Friday, September 01, 2006

Preparing for GC2009

Lionel Deimel and Christopher Wells have written an essay entitled The Church Faces a Foreign Policy Challenge. They discuss the process that unfolded at GC2006 regarding resolutions in response to the Windsor Report. They conclude with some specific recommendations for future Special Commissions charged with developing and presenting resolutions to General Convention:

1. The commission should be rigorously representative of various voices in the church, have adequate time to do its work, and act as the legislative committee at convention. This last provision would minimize the time needed to build trust and a spirit of cooperation within the group, and could discourage last-minute changes to proposed resolutions, which the convention can find disorienting.

2. The commission should incorporate into its work plan the model for developing a foreign policy response articulated above, requiring it to wrestle with the difficult particulars inherent in the interplay of autonomy and interdependence.

3. The commission should consider presenting alternative plans in its report, each with its own set of proposed resolutions; offering alternatives could facilitate agreement on resolutions without requiring agreement as to the policy to be implemented. To encourage clarity, the commission should produce as few resolutions as possible, however, and the commission members, ideally, should be willing to support the resolutions—or all of one set of resolutions, if alternative policies are presented—unequivocally and without amendment.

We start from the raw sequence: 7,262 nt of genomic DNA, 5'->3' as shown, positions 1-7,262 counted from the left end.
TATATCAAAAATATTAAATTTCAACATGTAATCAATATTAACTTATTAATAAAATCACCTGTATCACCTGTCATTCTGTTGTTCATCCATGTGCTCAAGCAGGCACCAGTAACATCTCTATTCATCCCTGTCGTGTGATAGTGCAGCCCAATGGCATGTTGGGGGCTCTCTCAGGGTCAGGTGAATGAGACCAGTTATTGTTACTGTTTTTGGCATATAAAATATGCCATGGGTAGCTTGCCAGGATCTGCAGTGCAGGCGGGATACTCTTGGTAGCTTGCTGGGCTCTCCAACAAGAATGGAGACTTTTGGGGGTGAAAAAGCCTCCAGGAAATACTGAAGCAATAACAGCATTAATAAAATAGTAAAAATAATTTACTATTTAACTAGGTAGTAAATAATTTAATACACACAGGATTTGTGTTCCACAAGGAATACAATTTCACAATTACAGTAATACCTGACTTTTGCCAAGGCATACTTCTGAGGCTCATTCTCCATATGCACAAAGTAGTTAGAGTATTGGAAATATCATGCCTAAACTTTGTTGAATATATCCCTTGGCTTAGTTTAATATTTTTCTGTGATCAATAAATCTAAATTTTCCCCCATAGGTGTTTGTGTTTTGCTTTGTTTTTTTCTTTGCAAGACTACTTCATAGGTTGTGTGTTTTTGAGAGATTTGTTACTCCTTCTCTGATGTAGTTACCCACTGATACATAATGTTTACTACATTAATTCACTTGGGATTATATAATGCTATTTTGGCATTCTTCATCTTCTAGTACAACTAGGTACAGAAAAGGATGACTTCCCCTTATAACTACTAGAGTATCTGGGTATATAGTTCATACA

4. The commission’s report should appear sufficiently before the General Convention for interested parties to appraise it and for legislators to evaluate it against their own analysis of the questions, desirable goals, and means by which objectives might be achieved.

5. At convention, the committee might consider holding hearings before the Houses of Bishops and the House of Deputies in joint session, concentrating on strategy, rather than on the minutiae of particular resolutions.

6. The legislative houses should discuss the strategy recommended (or strategies offered) by the commission and whether it is the one the convention really wants to adopt. Participants, having had ample time to respond to the commission’s report, will have been prepared for this.

7. Final resolutions should be sent to the houses as early as possible—our recommendations are meant to facilitate this—which will afford the bishops and deputies ample time to put their stamp on the final result. Reporting out the resolutions as a group would facilitate coherent action.
These are all excellent suggestions for commissions and committees, especially the point of getting resolutions to the floor in a timely manner. One of the serious blunders of the last Convention was that few Windsor resolutions were considered until Monday, with adjournment scheduled for Wednesday. Time restraints were placed on debate, and parliamentary procedure became rather rigid, with results that did not sufficiently represent the mind of the House of Deputies.

It is not unusual in a board meeting for the proposed agenda to be amended at the beginning to allow a guest presenter or an important topic to be moved to the top. Not only is this good manners in regards to a guest, but it also assures that the members are still fresh when grappling with a difficult issue, and sufficient time is given to discuss it. One would think that a similar adjustment could be made at General Convention.

And to all deputies to GC2009, please remember this lesson from GC2006:

Forgive my shouting, but I wanted to make sure that one was clearly heard.


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